Economics of Fodder Cultivation in Punjab and Haryana

Aniketa Horo1,*, J.M. Singh1
1Department of Economics and Sociology, Punjab Agricultural University, Ludhiana-141 004, Punjab, India.
Background: Fodder cultivation has direct bearings on the production of milk  by the dairy animals as it forms a major part of rearing cost incurred for milch animals. Several studies have pointed out the benefits of fodder cultivation, but the area under fodder cultivation is quite low; and its limited supply is hindering the milk productivity. Hence, the present study was undertaken to estimate the economics of fodder cultivation of kharif and rabi season in Punjab and Haryana as these two states have highest per capita milk availability in India.

Methods: Primary data on fodder cultivation was recorded for the year 2019-20. A sample of 100 respondents were interviewed from Punjab (Patiala, Bhatinda, Amritsar and Ludhiana districts) and 100 were selected from Haryana (Hisar, Karnal, Kaithal and Panipat districts). Simple arithmetic mean and percentages were used in the study.

Result: The output-input ratio for kharif and rabi fodder in Punjab and Haryana were found to be of 1.52 to 1.64 and 3.61 to 4.12. Since, majority of the farmers in these states follow crop and dairy farming system, due consideration should be provided to fodder cultivation as well.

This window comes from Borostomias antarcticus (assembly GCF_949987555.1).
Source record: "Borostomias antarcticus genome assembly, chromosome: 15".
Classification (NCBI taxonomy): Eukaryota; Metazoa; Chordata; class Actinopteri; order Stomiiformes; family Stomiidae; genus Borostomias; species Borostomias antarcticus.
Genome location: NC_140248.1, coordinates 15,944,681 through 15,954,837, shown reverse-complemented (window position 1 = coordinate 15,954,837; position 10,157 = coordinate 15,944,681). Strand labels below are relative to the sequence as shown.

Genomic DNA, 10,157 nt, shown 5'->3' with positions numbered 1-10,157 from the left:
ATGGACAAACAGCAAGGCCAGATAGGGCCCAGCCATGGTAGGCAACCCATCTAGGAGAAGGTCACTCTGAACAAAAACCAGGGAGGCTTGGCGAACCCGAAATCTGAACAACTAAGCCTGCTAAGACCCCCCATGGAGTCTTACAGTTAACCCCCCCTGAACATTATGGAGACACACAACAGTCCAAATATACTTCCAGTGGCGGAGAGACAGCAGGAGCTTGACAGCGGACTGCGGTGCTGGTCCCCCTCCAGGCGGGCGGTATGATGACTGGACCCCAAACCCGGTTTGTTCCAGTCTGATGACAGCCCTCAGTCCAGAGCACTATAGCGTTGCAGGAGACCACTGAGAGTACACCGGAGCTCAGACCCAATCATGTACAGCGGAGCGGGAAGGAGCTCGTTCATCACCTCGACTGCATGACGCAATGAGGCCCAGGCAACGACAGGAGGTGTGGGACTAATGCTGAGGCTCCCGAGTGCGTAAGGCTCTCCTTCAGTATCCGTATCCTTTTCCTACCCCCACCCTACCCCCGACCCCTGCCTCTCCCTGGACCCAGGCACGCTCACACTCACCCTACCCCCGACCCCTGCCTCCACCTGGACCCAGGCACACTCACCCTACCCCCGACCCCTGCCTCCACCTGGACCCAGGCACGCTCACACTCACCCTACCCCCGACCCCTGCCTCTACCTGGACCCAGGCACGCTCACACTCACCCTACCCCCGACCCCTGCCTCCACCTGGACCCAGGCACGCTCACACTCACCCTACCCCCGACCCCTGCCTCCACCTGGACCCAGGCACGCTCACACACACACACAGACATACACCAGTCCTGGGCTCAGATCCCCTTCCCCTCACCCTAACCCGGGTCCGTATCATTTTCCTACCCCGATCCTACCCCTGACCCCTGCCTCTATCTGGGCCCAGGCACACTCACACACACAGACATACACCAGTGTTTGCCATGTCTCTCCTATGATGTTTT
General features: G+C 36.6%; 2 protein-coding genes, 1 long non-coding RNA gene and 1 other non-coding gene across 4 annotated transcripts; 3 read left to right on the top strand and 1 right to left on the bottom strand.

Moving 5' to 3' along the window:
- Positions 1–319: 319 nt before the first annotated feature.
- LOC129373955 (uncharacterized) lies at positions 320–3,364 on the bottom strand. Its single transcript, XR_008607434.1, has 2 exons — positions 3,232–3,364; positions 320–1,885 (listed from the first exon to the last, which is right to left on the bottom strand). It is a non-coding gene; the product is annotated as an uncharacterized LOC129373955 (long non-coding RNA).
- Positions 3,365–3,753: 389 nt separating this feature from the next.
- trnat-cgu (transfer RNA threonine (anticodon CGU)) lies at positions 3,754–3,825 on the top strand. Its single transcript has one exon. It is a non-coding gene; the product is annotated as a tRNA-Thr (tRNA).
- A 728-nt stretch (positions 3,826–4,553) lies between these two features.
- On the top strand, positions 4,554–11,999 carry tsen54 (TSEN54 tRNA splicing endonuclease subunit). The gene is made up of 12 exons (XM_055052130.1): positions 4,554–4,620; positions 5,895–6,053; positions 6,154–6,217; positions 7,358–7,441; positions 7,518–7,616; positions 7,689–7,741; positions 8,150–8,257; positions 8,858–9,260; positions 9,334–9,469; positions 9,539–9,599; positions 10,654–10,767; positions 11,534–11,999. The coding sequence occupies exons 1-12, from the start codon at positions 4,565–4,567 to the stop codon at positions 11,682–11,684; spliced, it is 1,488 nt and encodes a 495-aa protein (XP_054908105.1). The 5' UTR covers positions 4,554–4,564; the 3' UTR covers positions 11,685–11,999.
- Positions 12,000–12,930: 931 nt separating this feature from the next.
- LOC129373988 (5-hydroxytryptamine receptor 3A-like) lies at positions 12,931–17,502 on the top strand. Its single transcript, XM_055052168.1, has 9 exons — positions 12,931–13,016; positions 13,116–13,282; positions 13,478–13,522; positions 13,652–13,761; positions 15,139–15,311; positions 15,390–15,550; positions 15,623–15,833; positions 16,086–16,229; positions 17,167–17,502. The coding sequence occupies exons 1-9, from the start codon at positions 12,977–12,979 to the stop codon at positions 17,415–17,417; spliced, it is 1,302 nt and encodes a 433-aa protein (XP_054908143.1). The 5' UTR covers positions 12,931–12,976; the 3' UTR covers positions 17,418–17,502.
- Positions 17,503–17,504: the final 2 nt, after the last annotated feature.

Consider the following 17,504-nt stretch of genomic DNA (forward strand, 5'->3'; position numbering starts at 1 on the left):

Fodder cultivation is undertaken to solely supplement the milch animals reared by the farmers. The productivity of milch breeds is heavily dependent upon the feed and fodder fed to them and in our country milk yield is in the lower end. Fodder deficiency in our country is to the tune of 36 per cent as it is grown in only 4.4 per cent of the total cultivable land (IGFRI, 2022). Nation-wide average deficit in green and dry fodder were also reported as 62.76 per cent and 23.46 per cent, respectively (Grover and Kumar, 2012). Several states have common property resources (CPR) for meeting the fodder requirements through grazing, but in Punjab and Haryana, animals are generally stall-fed due to disappearance of these grazing grounds (Sharma, 2017). Even for the states of Punjab and Haryana with highest milk availability of 1222 g/day and 1005 g/day, respectively, average milk yield was found to be of around 9-12 litres/day for buffalo and crossbred cow while the indigenous cow yields no more than 6 litres/day (Kalra et al., 1995; Singh, 2012; Singh, 2018; Singh and Kaur, 2020; Statistical Abstract of Punjab, 2021; Statistical Abstract of Haryana, 2020-21). There is currently a net deficiency of 35.60 per cent green fodder, 10.95 per cent dry fodder and 44.00 per cent concentrate feed materials in the country (IGFRI, 2015). However, for the states of Punjab and Haryana, the status of fodder has been reported as surplus for green fodder and dry fodder by 133.05 per cent and 31.70 per cent, respectively (Roy et al., 2019). Various studies have also concluded that feed and fodder form a major cost component for milk production (Aitawade et al., 2005; Mahajan and Chauhan, 2011; Khoveio et al., 2012; Bardhan et al., 2019; Singh and Kaur, 2020; Kaur et al., 2022). Hence, the present study was undertaken to estimate the fodder availability in the states of Punjab and Haryana, since more than 85 per cent of the farms practiced crop and dairy farming system in the study area. Diversification of irrigated area paddy-wheat crop towards green fodder crops can also improve the output value and the efficiency of groundwater use in Punjab (Kumar et al., 2019). Currently, only a small portion of landholding i.e. 8 per cent of the total cultivatable land is dedicated towards the cultivation of fodder, therefore the farms were unable to fulfil the annual fodder demand of the milch animals and is met by the purchasing from market (Sharma, 2017). Apart from direct consumption of milk, the inhabitants of these two states also relish other dairy products like ghee, curd, sweets, lassi, etc.